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leading change

05 March 2024

Portugal, Europe, and the world have a unique opportunity

Vera Pinto Pereira, executive board member at EDP, emphasizes that now is the time for the country to step up its adoption of green energy, given that in January, 81% of its energy came from renewable sources. In an interview, she outlines the challenges that still need to be overcome.

The decarbonization of the economy and the energy transition are no longer mirages but a reality that is now palpable. In January, Portugal managed to ensure that 81% of its energy came from renewable sources - a positive sign for the road ahead until 2026, when the country is supposed to guarantee 80% of energy production from hydro, solar or wind sources on a consistent basis. Finding solutions and defining strategies to meet the goals towards carbon neutrality is the ambition of the international event EDP Business Summit 2024, which returns to Lisbon on March 7th, digitally accessible worldwide, with a program featuring recognized national and international speakers. In anticipation, Jornal de Negócios spoke with Vera Pinto Pereira, executive board member at EDP, about the challenges of the energy transition.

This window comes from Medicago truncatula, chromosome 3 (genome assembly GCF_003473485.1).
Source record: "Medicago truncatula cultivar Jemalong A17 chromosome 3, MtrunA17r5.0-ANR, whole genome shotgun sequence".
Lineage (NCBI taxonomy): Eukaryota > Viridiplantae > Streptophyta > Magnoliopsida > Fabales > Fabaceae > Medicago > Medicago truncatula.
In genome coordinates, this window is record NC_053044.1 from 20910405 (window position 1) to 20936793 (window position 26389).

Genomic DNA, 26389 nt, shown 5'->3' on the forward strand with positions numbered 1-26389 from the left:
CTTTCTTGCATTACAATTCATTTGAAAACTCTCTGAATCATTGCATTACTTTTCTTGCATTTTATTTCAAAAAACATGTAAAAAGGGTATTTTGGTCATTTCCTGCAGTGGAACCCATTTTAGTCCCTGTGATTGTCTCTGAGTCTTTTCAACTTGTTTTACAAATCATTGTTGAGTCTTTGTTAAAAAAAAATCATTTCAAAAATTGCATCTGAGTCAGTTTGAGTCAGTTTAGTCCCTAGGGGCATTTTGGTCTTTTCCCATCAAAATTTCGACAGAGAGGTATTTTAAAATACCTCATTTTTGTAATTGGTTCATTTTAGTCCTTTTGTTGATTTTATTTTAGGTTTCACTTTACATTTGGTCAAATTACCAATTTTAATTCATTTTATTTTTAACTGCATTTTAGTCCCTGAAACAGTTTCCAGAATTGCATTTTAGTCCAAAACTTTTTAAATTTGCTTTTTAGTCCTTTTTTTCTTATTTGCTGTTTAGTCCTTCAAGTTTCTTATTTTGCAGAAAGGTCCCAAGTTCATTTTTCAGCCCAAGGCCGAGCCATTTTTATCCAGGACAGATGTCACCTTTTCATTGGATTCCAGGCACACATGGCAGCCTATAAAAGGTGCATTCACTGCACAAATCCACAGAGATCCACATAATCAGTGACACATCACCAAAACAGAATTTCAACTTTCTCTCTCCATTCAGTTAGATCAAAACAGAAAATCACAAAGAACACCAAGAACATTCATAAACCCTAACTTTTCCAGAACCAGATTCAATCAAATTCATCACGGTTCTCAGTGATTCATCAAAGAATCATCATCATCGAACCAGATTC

EDP has set 2040 as the deadline to become carbon neutral. What challenges need to be overcome to get there?

Portugal, Europe, and the world have a unique opportunity to move towards controlling the alarming impacts of climate change. On this front, the type of energy sources we use daily is critical. We cannot continue to use fossil fuels as we have been and urgently need to replace them with renewable, inexhaustible sources with no carbon emissions. But besides mitigating climate change, the energy transition to sustainable resources presents a series of opportunities for economies, companies, and families.